From my limited knowledge of this part of the war it appears that the allied operations (which featured both the Spanish army and a lot of assorted irregulars) were very much designed to tie down the French. The Royal Navy was active in supporting the allies and there was even use of the Sicilian army as well. This would be fertile ground for me as the mix of troops would be suitably eclectic and with actions that would be smaller in scale. Ideal Portable Napoleonic Wargame material and with bags of mini campaign potential.

The Del Prado collection would furnish the French and the British but I suspect I will need to look further afield for the Spanish and others. Something to ponder as a bolt on to the Napoleonic project for next year.

Friday 20 December 2019

A long time ago in a galaxy far, far away....

'Nuff said.

So began the opening sequence of the first (and every episode since) in the global pop culture phenomena that is Star Wars way back in 1977. The final chapter of what has been described as the 'Skywalker Sequence' - Star Wars Episode 9: The Rise of Skywalker goes on general release today and I for one am really looking forward to going to the cinema to watch it.

For many wargamers the Star Wars universe has been a constant companion and indeed, a source of inspiration in many ways as the background has transitioned into board games, role playing games, miniatures games, computer and arcade games. There have been countless novels and short stories that have really expanded the universe and provided the wargamer with a rich background to tap into for gaming purposes. On the table top one can battle with star fighters, star ships, squads of troops or individuals or even tackle the whole thing at a strategic level - the choices are really vast and are limited only by one's imagination (or wallet....).

I am a lifelong Star Wars fan and have gamed many elements of it at one time or another as well as dipping into the wider universe via the written word - I really enjoyed Shadows of the Empire by Steve Perry as well as the Thrawn Trilogy - as well as for the original films. Then of course there is that magnificent soundtrack penned by John Williams which, to this day I will happily listen to and will acquire the latest release (his final so I believe) in due course.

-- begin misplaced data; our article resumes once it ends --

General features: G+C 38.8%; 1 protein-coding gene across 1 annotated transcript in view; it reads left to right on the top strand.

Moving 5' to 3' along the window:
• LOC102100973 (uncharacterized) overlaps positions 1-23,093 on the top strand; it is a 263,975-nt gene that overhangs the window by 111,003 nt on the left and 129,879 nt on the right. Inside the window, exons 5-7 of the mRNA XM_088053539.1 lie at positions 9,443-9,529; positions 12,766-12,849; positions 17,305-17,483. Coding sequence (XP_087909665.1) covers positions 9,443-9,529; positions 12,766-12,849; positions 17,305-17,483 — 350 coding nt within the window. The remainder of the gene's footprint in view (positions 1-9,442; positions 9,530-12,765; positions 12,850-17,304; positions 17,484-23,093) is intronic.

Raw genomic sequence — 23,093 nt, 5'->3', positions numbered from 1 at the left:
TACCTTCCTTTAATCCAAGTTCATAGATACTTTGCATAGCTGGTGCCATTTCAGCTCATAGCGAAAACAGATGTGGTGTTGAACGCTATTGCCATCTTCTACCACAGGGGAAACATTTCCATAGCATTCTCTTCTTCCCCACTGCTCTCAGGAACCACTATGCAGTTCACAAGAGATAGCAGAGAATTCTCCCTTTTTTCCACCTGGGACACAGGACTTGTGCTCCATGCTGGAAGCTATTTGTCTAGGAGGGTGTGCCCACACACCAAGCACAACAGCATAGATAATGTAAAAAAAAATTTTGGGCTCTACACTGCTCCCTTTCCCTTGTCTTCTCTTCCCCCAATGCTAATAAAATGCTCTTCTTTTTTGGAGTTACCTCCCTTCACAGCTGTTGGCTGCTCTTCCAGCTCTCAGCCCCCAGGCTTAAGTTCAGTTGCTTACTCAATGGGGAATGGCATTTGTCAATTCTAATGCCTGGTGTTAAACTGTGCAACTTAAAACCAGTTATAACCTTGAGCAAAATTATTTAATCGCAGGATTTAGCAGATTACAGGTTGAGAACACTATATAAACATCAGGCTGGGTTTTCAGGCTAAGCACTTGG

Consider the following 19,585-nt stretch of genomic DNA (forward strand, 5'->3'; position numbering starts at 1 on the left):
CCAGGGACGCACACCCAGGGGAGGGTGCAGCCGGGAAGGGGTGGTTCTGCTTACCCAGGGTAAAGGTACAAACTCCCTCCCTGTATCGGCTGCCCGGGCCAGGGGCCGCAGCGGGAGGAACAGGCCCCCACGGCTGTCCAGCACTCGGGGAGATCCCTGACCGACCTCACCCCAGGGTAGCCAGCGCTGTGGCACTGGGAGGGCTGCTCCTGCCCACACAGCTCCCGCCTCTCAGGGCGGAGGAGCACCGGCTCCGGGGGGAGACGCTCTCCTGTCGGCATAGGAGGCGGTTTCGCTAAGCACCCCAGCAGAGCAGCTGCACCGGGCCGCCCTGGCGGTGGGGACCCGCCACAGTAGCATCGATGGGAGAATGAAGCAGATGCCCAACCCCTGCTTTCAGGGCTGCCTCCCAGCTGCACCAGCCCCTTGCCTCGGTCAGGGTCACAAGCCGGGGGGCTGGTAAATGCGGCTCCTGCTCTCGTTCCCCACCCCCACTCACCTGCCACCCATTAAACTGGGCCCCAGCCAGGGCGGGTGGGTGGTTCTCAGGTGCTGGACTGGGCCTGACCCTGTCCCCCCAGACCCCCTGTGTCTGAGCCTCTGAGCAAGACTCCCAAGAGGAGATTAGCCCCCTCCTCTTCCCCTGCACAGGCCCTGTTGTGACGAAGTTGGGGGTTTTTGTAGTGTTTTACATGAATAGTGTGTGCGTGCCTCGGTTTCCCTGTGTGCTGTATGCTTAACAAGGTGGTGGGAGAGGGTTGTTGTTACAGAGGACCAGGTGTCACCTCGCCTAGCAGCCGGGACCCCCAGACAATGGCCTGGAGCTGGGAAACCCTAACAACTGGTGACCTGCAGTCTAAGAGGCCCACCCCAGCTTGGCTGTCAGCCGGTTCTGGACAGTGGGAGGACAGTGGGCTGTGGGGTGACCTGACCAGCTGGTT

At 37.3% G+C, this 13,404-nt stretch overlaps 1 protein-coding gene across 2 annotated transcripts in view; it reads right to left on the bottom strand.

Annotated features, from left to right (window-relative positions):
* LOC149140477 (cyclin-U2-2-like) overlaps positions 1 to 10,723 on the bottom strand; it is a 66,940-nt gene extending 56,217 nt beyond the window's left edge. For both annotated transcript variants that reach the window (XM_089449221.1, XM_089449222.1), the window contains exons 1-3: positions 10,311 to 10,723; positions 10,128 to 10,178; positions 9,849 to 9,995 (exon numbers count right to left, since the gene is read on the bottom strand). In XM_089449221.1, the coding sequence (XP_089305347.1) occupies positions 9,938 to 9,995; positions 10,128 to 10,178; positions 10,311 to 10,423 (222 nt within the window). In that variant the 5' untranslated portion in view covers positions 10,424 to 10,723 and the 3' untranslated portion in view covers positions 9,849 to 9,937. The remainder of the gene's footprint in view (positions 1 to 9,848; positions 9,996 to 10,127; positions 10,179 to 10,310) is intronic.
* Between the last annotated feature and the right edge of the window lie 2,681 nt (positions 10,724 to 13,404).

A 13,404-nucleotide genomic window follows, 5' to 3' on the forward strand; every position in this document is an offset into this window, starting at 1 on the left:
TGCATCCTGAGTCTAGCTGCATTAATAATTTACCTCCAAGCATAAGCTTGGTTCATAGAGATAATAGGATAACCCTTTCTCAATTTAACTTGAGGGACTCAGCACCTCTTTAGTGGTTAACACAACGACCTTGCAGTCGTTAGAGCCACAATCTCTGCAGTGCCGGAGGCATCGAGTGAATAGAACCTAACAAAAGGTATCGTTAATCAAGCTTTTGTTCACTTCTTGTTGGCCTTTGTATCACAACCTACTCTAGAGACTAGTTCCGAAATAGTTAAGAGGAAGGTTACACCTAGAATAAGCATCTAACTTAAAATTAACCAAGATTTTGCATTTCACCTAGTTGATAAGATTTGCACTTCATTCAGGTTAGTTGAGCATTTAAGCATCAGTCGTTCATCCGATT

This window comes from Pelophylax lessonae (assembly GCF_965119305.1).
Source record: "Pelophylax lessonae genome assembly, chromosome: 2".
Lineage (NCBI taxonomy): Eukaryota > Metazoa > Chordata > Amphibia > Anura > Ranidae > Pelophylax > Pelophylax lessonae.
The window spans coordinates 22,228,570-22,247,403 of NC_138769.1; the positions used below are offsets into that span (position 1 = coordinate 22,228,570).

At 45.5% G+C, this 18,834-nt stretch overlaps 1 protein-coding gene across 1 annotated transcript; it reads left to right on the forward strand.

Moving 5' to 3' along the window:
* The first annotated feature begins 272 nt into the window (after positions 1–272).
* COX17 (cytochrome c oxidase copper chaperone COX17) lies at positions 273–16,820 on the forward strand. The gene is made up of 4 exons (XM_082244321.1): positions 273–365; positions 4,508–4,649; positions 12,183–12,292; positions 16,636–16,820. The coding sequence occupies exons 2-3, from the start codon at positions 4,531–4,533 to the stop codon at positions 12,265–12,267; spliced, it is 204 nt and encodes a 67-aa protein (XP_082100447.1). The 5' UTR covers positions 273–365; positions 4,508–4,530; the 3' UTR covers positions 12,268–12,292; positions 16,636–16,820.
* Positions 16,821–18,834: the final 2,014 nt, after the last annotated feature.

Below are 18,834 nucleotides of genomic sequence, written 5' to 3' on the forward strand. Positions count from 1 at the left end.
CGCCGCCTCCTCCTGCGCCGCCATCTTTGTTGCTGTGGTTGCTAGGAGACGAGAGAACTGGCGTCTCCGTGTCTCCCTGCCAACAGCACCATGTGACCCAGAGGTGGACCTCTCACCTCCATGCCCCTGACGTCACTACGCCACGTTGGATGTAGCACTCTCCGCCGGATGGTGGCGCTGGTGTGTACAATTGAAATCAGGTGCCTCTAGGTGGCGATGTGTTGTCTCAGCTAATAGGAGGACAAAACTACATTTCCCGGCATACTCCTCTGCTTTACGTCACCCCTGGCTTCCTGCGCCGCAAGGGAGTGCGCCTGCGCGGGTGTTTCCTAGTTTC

The timeline of films and TV shows - including the animated series

At a personal level it feels as though Episode 9, despite the further films we are told are in the works as well as the TV tie ins (I have yet to see the Mandalorian but am really looking forward to Kenobi) is drawing a veil over a big chunk of my life and to be honest, it is a little sad really. The adventures of Luke, Han Solo, Princess Leia, Lando, Chewie and the droids R2D2 and C3PO, latterly joined by Finn, Rey, Poe, BB8 and all in opposition to Darth Vader, the Emperor and Kylo Ren have given me enormous pleasure over the years in an escapism, Saturday morning cinema  kind of way.

The original trilogy will always be my favourite although I have enjoyed all the others. I felt that he prequels were good overall but there were certain elements that felt as though they had been included 'because they could be' rather than for any logical reason that I could fathom. I enjoyed then anyway because the Star Wars universe is such a great place to set any kind of film in. Rogue 1 was outstanding in my opinion and much as I enjoyed Solo I felt as though it was an opportunity wasted in many ways. The Last Jedi, which has upset many die hard fans was not a bad film - I rather enjoyed it - but again, there were elements that were included that did not appear to offer anything. I also felt that Luke could have been used to far better effect.

There will always be those that will attack a film or films on the point of detail or, dare I say it, artistic interpretation. For me that kind of misses the point. The universe has been planted and the films are very much snapshots of events that have taken place in it. For sure there will be things that may not gel but let us just enjoy it for what it is offering. In doing so it will enable you to gloss over the oddities!